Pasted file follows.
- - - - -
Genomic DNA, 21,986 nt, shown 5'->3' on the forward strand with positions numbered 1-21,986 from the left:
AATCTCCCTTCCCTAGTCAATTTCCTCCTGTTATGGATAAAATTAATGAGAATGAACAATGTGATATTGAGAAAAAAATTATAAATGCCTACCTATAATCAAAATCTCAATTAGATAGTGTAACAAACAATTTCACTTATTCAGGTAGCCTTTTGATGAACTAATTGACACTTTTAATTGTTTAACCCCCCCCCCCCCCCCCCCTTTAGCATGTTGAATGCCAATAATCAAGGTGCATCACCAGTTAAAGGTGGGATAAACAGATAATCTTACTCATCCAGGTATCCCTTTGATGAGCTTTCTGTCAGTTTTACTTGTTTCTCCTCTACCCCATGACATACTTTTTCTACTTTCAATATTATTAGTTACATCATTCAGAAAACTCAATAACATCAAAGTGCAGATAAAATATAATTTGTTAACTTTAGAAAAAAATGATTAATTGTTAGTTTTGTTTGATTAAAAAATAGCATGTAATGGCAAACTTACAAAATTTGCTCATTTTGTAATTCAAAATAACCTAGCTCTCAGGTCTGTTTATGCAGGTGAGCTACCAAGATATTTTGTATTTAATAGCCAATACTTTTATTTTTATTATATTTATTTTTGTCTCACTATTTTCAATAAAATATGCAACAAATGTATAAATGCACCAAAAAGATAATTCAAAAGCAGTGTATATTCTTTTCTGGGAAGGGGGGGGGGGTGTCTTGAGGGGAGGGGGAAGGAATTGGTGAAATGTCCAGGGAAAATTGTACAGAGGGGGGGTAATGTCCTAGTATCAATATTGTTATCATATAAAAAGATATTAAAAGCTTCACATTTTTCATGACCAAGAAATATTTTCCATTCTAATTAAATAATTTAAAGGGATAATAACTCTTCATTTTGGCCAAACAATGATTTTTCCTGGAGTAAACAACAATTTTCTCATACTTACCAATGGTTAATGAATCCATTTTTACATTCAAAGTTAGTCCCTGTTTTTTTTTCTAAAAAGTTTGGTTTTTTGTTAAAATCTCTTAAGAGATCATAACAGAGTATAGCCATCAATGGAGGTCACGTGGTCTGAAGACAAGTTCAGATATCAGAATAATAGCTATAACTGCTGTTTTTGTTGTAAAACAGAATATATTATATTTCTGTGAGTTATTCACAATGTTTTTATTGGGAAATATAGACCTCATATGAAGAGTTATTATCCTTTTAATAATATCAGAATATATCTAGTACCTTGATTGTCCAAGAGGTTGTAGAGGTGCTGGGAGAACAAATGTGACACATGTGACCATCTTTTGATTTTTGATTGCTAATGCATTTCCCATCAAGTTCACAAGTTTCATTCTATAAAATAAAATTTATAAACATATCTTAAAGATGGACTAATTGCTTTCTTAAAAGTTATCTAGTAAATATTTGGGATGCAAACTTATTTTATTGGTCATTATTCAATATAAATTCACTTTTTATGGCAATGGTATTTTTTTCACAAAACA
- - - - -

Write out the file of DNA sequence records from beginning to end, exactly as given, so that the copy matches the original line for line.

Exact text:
Genomic DNA, 21,986 nt, shown 5'->3' on the forward strand with positions numbered 1-21,986 from the left:
AATCTCCCTTCCCTAGTCAATTTCCTCCTGTTATGGATAAAATTAATGAGAATGAACAATGTGATATTGAGAAAAAAATTATAAATGCCTACCTATAATCAAAATCTCAATTAGATAGTGTAACAAACAATTTCACTTATTCAGGTAGCCTTTTGATGAACTAATTGACACTTTTAATTGTTTAACCCCCCCCCCCCCCCCCCCTTTAGCATGTTGAATGCCAATAATCAAGGTGCATCACCAGTTAAAGGTGGGATAAACAGATAATCTTACTCATCCAGGTATCCCTTTGATGAGCTTTCTGTCAGTTTTACTTGTTTCTCCTCTACCCCATGACATACTTTTTCTACTTTCAATATTATTAGTTACATCATTCAGAAAACTCAATAACATCAAAGTGCAGATAAAATATAATTTGTTAACTTTAGAAAAAAATGATTAATTGTTAGTTTTGTTTGATTAAAAAATAGCATGTAATGGCAAACTTACAAAATTTGCTCATTTTGTAATTCAAAATAACCTAGCTCTCAGGTCTGTTTATGCAGGTGAGCTACCAAGATATTTTGTATTTAATAGCCAATACTTTTATTTTTATTATATTTATTTTTGTCTCACTATTTTCAATAAAATATGCAACAAATGTATAAATGCACCAAAAAGATAATTCAAAAGCAGTGTATATTCTTTTCTGGGAAGGGGGGGGGGGTGTCTTGAGGGGAGGGGGAAGGAATTGGTGAAATGTCCAGGGAAAATTGTACAGAGGGGGGGTAATGTCCTAGTATCAATATTGTTATCATATAAAAAGATATTAAAAGCTTCACATTTTTCATGACCAAGAAATATTTTCCATTCTAATTAAATAATTTAAAGGGATAATAACTCTTCATTTTGGCCAAACAATGATTTTTCCTGGAGTAAACAACAATTTTCTCATACTTACCAATGGTTAATGAATCCATTTTTACATTCAAAGTTAGTCCCTGTTTTTTTTTCTAAAAAGTTTGGTTTTTTGTTAAAATCTCTTAAGAGATCATAACAGAGTATAGCCATCAATGGAGGTCACGTGGTCTGAAGACAAGTTCAGATATCAGAATAATAGCTATAACTGCTGTTTTTGTTGTAAAACAGAATATATTATATTTCTGTGAGTTATTCACAATGTTTTTATTGGGAAATATAGACCTCATATGAAGAGTTATTATCCTTTTAATAATATCAGAATATATCTAGTACCTTGATTGTCCAAGAGGTTGTAGAGGTGCTGGGAGAACAAATGTGACACATGTGACCATCTTTTGATTTTTGATTGCTAATGCATTTCCCATCAAGTTCACAAGTTTCATTCTATAAAATAAAATTTATAAACATATCTTAAAGATGGACTAATTGCTTTCTTAAAAGTTATCTAGTAAATATTTGGGATGCAAACTTATTTTATTGGTCATTATTCAATATAAATTCACTTTTTATGGCAATGGTATTTTTTTCACAAAACA